Using Inspiration as a Management Approach

September 22, 2017

Contributor: Susan Moore

Many managers still assume they can "drive" employee performance using external motivators.

We all need to feel inspired and engaged to do our jobs well. Yet according to research from Gartner, only 16% of employees are willing to go above and beyond the call of duty, including finding ways of performing their job more efficiently. This means a large majority of workers don’t bring their full energy, creativity and passion to their work.

Organizations facing digital disruption need to harness the energy and commitment of their workforce to succeed. However, it can be hard to get employees to give their best in terms of performance, creativity and resilience, especially in times of change.

Elise Olding, research vice president at Gartner, says many managers assume they can “drive” employee performance by focusing on a combination of incentives that reward people for hard work and correct behavior, and punishment for lack of performance and unwanted behaviors.

“ Passion is a driving force that motivates people to achieve great work.”

“In this view, people work only because they get rewarded, and stay honest and trustworthy because they get punished when they don't,” Olding says. “Most management approaches fail to tap into the passions, ambitions and interests of employees that can spur them to do great work.” Ignoring these motivators causes lasting disengagement and measurably reduces employee performance.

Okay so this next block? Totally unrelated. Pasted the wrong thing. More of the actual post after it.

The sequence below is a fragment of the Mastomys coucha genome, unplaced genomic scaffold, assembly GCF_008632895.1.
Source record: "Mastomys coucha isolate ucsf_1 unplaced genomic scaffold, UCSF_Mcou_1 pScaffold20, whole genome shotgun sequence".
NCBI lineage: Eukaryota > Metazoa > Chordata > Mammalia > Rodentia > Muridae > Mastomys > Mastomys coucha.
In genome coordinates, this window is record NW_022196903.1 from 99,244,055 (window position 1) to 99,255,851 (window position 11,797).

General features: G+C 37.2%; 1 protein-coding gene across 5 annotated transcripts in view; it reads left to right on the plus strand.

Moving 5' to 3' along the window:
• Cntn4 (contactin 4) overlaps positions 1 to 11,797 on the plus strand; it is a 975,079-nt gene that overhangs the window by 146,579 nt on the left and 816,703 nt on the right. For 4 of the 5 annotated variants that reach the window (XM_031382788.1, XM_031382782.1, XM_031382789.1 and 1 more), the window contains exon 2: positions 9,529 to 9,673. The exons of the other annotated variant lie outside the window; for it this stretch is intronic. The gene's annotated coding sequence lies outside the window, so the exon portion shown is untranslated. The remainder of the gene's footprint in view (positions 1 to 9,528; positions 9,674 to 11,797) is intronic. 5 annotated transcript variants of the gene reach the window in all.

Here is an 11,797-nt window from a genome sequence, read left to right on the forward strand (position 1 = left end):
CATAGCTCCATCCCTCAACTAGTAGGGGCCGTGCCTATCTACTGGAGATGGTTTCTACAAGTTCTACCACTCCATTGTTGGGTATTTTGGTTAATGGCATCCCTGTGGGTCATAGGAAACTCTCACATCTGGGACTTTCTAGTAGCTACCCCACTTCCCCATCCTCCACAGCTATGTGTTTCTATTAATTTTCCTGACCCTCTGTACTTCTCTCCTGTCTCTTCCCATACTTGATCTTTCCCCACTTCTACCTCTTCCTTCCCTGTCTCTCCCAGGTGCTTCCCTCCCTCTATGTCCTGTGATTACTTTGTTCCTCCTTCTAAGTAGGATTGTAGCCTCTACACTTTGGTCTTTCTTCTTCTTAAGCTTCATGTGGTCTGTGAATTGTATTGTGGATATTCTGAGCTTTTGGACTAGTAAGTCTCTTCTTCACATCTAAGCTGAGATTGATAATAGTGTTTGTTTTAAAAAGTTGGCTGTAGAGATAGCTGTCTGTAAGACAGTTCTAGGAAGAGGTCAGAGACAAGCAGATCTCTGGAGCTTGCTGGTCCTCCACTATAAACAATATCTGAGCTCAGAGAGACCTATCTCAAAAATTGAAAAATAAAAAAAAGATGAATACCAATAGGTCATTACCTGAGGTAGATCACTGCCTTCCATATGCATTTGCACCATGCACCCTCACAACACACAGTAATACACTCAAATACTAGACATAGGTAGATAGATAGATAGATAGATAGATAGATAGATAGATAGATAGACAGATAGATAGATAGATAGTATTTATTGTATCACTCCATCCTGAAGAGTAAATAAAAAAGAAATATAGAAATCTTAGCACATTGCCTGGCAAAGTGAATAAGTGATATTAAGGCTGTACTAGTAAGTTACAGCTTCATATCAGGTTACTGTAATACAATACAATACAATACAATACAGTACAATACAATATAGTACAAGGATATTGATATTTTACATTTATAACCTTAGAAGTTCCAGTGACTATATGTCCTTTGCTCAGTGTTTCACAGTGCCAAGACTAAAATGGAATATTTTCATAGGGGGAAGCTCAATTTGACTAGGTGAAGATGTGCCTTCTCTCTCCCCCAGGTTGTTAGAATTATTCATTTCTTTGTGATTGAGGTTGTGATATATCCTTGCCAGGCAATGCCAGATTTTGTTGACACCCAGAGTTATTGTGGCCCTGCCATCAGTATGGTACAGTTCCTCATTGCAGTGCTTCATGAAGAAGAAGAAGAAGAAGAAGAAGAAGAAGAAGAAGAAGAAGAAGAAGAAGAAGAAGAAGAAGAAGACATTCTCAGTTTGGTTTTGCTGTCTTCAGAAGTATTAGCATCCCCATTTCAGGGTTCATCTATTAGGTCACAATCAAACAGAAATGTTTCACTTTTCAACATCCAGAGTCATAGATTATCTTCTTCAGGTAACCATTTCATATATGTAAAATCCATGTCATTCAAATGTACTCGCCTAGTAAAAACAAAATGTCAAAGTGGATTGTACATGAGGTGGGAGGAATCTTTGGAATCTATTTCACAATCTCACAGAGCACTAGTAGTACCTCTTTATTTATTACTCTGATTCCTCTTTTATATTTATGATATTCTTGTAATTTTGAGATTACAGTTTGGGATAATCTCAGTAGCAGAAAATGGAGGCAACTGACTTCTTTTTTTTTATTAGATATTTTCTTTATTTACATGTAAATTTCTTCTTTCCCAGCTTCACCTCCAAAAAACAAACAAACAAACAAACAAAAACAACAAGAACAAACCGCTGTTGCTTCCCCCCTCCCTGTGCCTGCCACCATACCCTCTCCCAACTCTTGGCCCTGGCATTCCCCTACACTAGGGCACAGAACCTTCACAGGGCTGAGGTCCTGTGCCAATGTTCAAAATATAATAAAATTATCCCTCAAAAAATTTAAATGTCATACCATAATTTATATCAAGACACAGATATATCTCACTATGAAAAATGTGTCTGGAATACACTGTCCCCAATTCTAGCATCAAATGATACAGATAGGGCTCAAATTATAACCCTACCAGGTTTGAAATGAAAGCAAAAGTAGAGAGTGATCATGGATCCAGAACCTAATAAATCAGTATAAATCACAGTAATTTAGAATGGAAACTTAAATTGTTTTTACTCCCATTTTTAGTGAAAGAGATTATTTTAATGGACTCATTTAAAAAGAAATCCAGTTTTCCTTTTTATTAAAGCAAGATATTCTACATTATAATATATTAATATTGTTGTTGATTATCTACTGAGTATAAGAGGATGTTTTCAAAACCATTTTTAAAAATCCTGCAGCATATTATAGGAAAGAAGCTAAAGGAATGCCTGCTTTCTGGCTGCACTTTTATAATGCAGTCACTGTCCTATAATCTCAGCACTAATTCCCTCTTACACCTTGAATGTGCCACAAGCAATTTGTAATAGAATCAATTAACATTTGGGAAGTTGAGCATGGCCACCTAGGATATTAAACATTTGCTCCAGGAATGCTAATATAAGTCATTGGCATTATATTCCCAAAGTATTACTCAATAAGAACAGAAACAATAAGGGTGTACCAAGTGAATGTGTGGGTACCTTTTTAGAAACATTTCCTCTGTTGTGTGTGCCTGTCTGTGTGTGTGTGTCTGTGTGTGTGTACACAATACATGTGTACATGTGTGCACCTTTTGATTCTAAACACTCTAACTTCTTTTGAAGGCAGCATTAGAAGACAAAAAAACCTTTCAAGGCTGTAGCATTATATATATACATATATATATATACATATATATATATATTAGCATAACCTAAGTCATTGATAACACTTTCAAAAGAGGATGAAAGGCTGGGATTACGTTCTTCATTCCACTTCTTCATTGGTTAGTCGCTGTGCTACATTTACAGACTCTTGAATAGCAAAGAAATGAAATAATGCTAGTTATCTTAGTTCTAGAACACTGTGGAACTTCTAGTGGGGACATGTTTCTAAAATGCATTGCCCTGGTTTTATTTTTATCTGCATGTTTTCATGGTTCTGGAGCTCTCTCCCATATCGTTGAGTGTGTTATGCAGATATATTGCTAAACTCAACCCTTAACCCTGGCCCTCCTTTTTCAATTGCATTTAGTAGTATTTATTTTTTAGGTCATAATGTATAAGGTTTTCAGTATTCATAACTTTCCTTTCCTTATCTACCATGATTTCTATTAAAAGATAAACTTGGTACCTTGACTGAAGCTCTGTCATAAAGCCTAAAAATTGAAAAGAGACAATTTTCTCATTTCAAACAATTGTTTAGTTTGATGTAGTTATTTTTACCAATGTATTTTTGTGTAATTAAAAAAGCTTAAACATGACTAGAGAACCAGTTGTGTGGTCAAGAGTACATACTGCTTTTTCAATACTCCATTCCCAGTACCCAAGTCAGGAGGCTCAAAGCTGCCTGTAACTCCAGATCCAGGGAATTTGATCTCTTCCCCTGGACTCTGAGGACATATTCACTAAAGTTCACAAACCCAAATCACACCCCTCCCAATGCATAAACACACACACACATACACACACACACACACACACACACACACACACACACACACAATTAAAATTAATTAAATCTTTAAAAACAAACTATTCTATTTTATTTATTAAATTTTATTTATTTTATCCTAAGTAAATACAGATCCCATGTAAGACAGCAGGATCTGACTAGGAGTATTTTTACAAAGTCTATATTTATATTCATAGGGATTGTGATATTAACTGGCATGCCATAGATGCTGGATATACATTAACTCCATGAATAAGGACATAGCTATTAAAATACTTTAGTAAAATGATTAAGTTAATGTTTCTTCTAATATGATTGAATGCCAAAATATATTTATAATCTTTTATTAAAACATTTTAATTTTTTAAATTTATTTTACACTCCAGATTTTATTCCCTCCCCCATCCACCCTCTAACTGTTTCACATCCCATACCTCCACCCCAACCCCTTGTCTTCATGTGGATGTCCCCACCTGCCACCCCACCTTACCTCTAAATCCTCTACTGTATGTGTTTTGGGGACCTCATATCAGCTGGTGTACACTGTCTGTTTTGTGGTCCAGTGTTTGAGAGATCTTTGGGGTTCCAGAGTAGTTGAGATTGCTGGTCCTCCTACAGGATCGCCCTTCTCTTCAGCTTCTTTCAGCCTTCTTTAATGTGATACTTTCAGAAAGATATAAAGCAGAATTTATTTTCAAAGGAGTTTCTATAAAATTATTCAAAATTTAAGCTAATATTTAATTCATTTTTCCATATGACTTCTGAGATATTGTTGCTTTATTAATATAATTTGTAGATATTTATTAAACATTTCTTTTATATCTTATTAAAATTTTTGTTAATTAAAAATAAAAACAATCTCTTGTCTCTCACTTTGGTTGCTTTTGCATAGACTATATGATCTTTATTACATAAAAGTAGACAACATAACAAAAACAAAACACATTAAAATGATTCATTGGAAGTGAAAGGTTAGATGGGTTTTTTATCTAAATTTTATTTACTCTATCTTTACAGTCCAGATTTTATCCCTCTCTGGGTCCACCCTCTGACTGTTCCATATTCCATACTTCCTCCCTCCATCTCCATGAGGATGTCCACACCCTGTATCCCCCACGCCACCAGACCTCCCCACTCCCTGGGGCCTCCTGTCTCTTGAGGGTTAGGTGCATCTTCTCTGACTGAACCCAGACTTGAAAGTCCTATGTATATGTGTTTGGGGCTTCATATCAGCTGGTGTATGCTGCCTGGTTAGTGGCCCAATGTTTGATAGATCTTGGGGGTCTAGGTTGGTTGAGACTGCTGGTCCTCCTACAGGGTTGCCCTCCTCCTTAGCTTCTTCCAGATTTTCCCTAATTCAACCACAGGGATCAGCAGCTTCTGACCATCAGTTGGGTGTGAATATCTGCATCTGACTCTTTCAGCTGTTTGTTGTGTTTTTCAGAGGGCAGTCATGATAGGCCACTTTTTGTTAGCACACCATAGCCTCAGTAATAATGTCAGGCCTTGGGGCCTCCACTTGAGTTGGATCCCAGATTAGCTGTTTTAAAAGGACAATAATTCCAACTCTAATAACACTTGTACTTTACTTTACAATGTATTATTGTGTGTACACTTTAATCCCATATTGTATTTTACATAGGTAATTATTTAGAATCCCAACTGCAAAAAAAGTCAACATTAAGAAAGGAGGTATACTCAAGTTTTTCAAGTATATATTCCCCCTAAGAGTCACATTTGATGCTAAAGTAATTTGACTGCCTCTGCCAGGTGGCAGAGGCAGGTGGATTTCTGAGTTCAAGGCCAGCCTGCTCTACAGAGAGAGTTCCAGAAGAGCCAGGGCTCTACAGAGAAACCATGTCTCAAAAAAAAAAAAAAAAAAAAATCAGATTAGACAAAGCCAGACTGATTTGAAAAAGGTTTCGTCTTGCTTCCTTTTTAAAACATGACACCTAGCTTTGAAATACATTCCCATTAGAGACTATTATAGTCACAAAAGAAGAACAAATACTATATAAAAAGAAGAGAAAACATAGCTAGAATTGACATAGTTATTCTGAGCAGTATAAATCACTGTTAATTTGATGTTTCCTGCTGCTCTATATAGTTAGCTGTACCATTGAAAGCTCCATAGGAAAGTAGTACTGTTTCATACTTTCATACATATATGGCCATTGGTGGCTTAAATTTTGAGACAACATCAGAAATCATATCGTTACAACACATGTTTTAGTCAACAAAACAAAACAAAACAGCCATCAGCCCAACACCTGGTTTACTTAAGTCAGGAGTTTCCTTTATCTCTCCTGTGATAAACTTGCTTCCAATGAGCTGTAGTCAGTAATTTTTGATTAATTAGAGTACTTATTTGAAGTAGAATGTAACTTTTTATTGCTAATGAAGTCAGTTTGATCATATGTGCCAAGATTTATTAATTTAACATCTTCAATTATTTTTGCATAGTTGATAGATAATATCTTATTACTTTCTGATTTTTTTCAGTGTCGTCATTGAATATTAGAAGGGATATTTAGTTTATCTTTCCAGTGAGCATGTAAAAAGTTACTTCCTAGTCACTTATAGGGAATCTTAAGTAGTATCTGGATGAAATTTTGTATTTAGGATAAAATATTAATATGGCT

From push to passion

An alternative approach is to encourage employees to consciously choose their actions to get the highest sense of meaning and purpose from their work. Passion is a driving force that motivates people to achieve great work.

“A purpose-centric approach motivates employees to look for work that inspires and engages, rather than for work that just pays well,” Olding says. “They also stay honest and trustworthy because of the sense of satisfaction and well-being this gives them.” Instead of trying to coax or coerce employees, help them understand the significance of the work they’re doing.

Create an environment that supports them in doing that work to the best of their abilities and encourage them to keep learning and growing. Olding advises leaders to focus on four factors to gain commitment from employees to help reinvent the business.

  1. Change your mindset from "push" to "passion". Change how you manage employees by challenging and changing what you believe about people and their motivation to work.
  2. Move from "incentives" to "purpose". Inspire employees by helping them understand the purpose of their work in relation to the larger purpose of their team, division and organization.
  3. Progress from "control" to "autonomy". Empower employees by encouraging them to organize their own workflow and priorities within the boundaries of agreed upon mission, outcomes and deadlines.
  4. Advance from "routine" to "mastery". Develop employees by giving them challenges and stretch goals that encourage them to keep learning and growing.


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